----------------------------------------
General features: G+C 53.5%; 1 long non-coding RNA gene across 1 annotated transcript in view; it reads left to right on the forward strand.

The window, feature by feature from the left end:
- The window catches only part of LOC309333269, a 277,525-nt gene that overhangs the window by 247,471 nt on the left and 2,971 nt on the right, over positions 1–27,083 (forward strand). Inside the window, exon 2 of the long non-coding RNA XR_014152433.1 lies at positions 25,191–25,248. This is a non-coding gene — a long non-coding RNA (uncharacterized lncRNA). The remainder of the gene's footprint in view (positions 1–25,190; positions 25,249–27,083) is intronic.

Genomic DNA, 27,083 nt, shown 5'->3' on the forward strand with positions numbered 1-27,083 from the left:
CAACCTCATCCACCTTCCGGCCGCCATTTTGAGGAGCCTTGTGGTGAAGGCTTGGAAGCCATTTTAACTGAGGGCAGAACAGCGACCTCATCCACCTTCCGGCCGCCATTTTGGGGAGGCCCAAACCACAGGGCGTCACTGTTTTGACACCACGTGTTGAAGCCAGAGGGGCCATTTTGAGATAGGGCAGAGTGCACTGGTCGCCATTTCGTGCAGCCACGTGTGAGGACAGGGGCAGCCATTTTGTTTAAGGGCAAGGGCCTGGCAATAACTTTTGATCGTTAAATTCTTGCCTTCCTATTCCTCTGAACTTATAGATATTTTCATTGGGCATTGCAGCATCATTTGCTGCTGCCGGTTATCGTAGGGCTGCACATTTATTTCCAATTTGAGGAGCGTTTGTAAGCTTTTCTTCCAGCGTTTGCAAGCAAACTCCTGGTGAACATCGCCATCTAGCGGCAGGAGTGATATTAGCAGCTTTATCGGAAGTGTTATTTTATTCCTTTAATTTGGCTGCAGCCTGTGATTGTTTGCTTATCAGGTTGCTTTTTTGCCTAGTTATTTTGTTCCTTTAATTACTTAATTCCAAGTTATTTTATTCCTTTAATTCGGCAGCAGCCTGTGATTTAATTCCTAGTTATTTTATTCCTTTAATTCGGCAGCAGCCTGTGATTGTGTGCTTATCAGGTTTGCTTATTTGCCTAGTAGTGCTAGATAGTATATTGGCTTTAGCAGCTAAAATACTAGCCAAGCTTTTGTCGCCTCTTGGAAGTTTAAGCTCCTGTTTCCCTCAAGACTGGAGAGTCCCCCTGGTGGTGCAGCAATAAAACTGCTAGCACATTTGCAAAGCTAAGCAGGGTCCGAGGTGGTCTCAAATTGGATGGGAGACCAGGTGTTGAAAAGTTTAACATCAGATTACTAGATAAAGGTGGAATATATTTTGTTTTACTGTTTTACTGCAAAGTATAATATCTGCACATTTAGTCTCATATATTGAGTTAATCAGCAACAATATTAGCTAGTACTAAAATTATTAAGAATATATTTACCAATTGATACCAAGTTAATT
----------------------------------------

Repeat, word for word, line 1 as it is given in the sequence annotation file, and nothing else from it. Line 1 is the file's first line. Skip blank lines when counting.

General features: G+C 53.5%; 1 long non-coding RNA gene across 1 annotated transcript in view; it reads left to right on the forward strand.